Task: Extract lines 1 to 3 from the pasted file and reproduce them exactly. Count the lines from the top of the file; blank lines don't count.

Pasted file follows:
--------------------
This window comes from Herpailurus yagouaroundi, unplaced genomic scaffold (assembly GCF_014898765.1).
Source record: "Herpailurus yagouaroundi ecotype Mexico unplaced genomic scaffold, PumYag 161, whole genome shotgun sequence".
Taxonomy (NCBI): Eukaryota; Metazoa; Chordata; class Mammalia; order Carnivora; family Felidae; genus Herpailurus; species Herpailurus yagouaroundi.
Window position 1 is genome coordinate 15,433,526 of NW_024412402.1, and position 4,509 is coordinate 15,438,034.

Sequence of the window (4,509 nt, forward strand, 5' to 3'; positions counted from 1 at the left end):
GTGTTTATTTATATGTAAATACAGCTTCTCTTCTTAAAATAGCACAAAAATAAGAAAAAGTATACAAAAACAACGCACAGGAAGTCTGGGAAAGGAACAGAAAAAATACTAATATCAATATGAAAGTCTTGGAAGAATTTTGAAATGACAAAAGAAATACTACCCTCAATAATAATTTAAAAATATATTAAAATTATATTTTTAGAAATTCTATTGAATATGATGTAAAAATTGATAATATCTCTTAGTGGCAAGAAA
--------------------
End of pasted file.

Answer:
This window comes from Herpailurus yagouaroundi, unplaced genomic scaffold (assembly GCF_014898765.1).
Source record: "Herpailurus yagouaroundi ecotype Mexico unplaced genomic scaffold, PumYag 161, whole genome shotgun sequence".
Taxonomy (NCBI): Eukaryota; Metazoa; Chordata; class Mammalia; order Carnivora; family Felidae; genus Herpailurus; species Herpailurus yagouaroundi.